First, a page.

We made a split-second decision. Should we choose the house for ten days in Greece? Or should we spend a week in Italy? The school auction had the most amazing items to bid on, so it was tough to decide. We had spent our honeymoon in Italy and wanted to go back, but the idea of traveling to Greece was appealing because we had never visited there before. We decided to put our names down for Greece and hoped for the best. As an elementary school teacher, the only chance to have a family vacation was over the summer break. My husband and I loved to travel and fortunately, so did our ten-year-old twin girls. To our surprise, our bid was the winner, and in a flash, our summer plans were set. Our family was going to Greece.
When the plane wheels touched down in Athens, I knew that our family was going to experience a transformation. The girls and I didn’t sleep a wink on the plane, but we looked past the jet-lag and focused on the palpable feeling of excitement for the adventure that was about to unfold. I had high hopes for this family trip, as it was the first one we had taken outside of the United States with our girls, Emma and Katie. For my husband Tony and I, it was the first one we had made abroad since before the twins were born. We landed in Athens that steamy, July morning and headed to an island called Spetses.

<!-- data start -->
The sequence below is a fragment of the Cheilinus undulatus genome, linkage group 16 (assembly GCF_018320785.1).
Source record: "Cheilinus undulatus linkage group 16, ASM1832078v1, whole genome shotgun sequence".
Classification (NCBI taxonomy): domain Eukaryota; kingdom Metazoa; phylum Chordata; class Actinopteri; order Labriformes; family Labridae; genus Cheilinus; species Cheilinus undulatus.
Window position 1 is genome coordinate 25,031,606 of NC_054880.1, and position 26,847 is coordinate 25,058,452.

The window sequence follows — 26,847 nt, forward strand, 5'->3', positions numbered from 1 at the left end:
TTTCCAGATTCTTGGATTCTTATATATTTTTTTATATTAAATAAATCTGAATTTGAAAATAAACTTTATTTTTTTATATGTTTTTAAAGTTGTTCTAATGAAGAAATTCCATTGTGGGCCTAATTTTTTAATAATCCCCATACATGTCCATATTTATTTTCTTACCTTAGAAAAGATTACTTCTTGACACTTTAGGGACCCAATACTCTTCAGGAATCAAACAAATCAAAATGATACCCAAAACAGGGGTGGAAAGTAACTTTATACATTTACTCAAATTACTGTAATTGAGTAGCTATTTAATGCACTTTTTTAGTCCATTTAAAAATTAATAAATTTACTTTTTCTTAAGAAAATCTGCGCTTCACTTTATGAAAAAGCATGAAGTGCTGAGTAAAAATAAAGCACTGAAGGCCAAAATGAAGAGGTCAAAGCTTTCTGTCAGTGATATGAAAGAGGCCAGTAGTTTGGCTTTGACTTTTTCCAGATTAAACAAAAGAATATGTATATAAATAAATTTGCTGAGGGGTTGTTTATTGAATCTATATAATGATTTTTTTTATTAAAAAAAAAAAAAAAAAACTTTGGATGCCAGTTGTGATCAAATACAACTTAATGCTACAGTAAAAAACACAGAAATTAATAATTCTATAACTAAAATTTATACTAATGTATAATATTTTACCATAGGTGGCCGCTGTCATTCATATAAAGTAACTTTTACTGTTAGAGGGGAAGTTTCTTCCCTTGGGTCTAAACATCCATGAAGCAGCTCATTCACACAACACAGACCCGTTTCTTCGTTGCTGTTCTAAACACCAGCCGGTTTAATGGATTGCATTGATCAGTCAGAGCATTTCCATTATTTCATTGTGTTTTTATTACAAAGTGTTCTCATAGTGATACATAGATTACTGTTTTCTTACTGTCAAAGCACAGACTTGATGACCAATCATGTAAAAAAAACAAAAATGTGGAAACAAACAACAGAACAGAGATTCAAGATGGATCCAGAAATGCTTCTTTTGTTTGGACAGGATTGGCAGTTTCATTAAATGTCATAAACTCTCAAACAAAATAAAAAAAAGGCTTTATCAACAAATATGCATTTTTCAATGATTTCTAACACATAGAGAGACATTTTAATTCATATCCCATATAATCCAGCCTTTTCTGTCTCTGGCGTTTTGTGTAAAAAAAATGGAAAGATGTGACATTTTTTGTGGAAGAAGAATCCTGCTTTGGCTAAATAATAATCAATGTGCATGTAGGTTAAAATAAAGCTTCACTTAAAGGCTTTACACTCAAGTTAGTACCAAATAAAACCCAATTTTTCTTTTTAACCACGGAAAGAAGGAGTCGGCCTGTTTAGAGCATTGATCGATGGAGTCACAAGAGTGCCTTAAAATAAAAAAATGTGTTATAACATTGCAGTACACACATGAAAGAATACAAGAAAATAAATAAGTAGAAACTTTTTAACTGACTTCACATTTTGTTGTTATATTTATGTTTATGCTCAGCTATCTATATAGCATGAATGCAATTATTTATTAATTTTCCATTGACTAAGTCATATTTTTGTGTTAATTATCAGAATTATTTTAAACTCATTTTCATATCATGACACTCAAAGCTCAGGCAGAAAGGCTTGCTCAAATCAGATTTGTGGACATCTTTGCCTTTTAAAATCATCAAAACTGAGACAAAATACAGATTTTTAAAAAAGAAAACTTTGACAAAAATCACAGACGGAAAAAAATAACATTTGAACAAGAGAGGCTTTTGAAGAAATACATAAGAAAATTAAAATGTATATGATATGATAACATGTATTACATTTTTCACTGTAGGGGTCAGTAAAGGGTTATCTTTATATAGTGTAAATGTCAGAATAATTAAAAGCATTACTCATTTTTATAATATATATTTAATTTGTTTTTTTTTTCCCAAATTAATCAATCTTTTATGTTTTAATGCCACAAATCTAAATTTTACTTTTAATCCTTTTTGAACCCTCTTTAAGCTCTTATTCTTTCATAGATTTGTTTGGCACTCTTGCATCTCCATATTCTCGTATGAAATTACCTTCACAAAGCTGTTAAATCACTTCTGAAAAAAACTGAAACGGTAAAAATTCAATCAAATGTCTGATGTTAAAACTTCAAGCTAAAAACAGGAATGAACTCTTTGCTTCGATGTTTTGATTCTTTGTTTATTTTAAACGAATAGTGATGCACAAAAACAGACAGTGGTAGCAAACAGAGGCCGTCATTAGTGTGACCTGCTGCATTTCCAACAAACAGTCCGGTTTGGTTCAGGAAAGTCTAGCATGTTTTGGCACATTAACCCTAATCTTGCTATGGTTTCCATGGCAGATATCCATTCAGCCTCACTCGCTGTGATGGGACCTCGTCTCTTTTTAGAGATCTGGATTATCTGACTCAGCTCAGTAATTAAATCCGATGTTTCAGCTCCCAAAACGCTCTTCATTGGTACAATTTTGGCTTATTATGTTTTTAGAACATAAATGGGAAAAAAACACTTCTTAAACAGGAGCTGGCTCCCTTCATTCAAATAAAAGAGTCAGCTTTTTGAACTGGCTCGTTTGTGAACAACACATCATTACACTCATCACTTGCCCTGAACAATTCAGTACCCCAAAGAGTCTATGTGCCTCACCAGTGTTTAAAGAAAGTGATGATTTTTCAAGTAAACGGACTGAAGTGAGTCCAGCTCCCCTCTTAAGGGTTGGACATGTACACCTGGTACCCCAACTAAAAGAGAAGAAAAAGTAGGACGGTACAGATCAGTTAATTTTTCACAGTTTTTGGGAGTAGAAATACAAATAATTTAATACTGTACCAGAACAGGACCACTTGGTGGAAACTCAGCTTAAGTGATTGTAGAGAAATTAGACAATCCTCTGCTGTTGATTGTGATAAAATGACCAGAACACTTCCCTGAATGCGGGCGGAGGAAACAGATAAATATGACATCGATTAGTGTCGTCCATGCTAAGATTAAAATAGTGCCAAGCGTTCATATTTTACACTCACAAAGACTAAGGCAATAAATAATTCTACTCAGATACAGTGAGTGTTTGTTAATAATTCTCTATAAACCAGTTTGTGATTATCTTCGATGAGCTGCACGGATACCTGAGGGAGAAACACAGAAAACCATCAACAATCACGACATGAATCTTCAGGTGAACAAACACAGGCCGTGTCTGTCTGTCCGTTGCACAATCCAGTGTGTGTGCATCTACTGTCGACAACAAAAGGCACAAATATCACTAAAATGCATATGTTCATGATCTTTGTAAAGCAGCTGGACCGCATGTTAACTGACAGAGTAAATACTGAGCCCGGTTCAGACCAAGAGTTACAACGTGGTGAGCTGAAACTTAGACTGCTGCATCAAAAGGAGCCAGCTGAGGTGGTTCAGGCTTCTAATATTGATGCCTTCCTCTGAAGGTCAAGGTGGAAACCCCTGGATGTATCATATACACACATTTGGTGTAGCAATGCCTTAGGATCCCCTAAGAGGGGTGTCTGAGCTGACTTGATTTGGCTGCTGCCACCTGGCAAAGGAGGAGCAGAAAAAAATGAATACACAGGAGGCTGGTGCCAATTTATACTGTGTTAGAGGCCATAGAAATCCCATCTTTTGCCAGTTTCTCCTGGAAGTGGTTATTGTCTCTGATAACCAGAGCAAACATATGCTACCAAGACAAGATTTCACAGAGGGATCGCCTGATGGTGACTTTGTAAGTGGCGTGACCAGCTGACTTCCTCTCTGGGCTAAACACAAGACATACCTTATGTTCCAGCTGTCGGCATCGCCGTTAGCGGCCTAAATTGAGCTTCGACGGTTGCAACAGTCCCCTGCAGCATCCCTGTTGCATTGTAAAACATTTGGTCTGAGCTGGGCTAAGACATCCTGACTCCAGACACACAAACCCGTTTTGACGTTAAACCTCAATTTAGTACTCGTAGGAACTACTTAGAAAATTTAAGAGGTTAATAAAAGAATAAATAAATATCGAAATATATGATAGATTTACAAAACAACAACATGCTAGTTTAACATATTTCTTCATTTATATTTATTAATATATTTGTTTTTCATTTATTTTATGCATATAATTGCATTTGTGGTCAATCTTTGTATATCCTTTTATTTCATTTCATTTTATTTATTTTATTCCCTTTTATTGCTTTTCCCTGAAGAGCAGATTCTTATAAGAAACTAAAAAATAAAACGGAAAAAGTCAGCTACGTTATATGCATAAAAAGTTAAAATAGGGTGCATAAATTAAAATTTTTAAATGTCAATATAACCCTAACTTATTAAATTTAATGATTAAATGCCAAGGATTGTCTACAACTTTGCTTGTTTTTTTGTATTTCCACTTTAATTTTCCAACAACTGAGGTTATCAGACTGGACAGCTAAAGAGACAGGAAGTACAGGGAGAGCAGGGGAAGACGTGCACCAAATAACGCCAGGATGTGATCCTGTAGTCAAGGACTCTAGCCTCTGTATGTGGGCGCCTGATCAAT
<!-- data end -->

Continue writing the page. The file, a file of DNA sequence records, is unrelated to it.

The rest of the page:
Our driver, Michele, picked us up at the airport and drove us two hours to the port in Costa, where we could catch a water taxi to the island. After traveling over an hour by car on the windy roads past Corinth, I stopped marveling at the scenery and began to regret drinking the orange juice served on the plane that morning. He drove those switchbacks like a professional racer, chatting in perfect English about his country and his friendship with Robert, whose home we were about to occupy for ten days. Robert and I were coworkers at school. He generously offered his house as an auction item at the annual fundraiser. After we won, Robert spent an hour on the phone with me helping sort out details, arranging for transportation (Michele) and explaining logistics about how to get to Spetses. He was my personal concierge, and I was in for something incredible.
Michele drove us to the port where we boarded a water taxi that gently motored across the sapphire blue waters of the Saronic Gulf. The shimmer of the gulf was sparkling in the morning light. I breathed deeply and let the feeling of anticipation begin to swell. I surveyed the coastline, and I remarked that Spetses looked lovely but extremely hilly. We all looked over at the island and studied the houses dotting all the way up to the top. We wondered aloud how the people got up to their homes. The journey we started twenty-four hours earlier was about to come to an end; we had reached our destination.